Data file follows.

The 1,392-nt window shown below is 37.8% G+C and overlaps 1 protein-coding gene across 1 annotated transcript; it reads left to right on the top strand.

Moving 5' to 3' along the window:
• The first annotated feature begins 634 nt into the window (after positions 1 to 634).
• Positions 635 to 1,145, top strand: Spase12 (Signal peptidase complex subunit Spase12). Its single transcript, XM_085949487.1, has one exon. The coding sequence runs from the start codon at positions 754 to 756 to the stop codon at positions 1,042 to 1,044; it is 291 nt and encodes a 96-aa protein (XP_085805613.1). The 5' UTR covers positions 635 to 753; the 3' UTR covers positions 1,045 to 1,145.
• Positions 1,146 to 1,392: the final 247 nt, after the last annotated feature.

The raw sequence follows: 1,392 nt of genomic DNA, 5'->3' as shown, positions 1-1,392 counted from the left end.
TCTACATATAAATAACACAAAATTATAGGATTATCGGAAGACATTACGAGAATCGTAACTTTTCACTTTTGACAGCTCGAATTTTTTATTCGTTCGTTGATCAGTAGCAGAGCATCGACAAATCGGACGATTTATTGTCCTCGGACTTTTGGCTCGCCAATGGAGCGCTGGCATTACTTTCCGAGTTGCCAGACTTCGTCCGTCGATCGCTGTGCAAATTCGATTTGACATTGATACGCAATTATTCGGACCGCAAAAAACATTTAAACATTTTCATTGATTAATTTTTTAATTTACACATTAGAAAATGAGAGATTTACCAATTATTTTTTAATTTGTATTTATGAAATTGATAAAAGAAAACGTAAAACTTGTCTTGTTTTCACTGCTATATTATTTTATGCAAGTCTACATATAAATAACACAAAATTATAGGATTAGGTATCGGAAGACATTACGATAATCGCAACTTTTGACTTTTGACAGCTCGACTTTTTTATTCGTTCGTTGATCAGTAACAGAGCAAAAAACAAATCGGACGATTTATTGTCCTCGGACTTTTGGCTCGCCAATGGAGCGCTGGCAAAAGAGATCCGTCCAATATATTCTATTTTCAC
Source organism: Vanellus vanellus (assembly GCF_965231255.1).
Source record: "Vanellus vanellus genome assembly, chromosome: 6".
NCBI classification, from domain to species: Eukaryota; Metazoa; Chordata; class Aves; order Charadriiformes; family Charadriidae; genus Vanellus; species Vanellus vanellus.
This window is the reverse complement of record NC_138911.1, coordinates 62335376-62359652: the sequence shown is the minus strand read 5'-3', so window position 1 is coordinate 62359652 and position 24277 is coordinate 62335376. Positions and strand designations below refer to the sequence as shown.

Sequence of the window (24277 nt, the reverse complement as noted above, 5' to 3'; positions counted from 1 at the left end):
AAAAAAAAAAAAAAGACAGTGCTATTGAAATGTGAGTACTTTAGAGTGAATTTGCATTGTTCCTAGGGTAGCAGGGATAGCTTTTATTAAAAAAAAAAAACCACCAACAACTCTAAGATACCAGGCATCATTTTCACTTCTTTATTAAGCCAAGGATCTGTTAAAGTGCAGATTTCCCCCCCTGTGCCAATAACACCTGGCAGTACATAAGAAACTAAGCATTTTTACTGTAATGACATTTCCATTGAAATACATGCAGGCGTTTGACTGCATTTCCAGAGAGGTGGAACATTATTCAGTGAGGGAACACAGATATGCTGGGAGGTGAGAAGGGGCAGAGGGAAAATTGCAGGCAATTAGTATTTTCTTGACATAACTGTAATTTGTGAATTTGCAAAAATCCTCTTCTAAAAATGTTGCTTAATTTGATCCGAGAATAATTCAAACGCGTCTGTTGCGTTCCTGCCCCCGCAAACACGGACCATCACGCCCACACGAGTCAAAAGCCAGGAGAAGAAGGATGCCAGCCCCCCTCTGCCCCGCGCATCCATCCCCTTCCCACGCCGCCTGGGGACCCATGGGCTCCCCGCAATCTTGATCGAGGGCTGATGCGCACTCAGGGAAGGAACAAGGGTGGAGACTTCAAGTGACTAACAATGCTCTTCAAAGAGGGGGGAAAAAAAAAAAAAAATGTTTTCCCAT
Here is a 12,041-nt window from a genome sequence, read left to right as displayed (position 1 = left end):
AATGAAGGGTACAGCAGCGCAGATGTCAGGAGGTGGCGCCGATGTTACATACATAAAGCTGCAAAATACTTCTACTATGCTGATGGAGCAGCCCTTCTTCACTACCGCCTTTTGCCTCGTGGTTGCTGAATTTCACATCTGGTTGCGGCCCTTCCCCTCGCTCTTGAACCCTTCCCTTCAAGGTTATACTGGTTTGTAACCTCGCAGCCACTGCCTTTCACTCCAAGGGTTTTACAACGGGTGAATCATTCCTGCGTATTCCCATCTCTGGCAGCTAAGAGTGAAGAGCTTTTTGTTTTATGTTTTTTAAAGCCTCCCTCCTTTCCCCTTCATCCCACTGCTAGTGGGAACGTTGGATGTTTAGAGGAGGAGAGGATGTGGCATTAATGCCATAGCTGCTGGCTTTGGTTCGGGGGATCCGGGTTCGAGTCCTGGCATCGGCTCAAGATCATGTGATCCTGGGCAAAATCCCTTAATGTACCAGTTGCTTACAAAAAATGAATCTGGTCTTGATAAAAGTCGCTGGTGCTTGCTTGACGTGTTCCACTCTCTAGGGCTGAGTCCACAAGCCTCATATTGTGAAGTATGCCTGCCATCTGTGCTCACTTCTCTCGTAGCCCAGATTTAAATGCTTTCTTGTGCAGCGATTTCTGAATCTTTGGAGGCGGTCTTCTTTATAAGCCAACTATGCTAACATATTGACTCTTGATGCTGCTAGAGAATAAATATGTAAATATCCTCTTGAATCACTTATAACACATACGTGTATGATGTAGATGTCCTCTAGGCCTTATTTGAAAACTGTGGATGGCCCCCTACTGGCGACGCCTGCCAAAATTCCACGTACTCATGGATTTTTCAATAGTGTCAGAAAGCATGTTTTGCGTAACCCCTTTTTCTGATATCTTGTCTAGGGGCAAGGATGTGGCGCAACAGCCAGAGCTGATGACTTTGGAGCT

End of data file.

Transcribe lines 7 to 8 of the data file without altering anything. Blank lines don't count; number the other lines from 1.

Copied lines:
TCTACATATAAATAACACAAAATTATAGGATTATCGGAAGACATTACGAGAATCGTAACTTTTCACTTTTGACAGCTCGAATTTTTTATTCGTTCGTTGATCAGTAGCAGAGCATCGACAAATCGGACGATTTATTGTCCTCGGACTTTTGGCTCGCCAATGGAGCGCTGGCATTACTTTCCGAGTTGCCAGACTTCGTCCGTCGATCGCTGTGCAAATTCGATTTGACATTGATACGCAATTATTCGGACCGCAAAAAACATTTAAACATTTTCATTGATTAATTTTTTAATTTACACATTAGAAAATGAGAGATTTACCAATTATTTTTTAATTTGTATTTATGAAATTGATAAAAGAAAACGTAAAACTTGTCTTGTTTTCACTGCTATATTATTTTATGCAAGTCTACATATAAATAACACAAAATTATAGGATTAGGTATCGGAAGACATTACGATAATCGCAACTTTTGACTTTTGACAGCTCGACTTTTTTATTCGTTCGTTGATCAGTAACAGAGCAAAAAACAAATCGGACGATTTATTGTCCTCGGACTTTTGGCTCGCCAATGGAGCGCTGGCAAAAGAGATCCGTCCAATATATTCTATTTTCAC
Source organism: Vanellus vanellus (assembly GCF_965231255.1).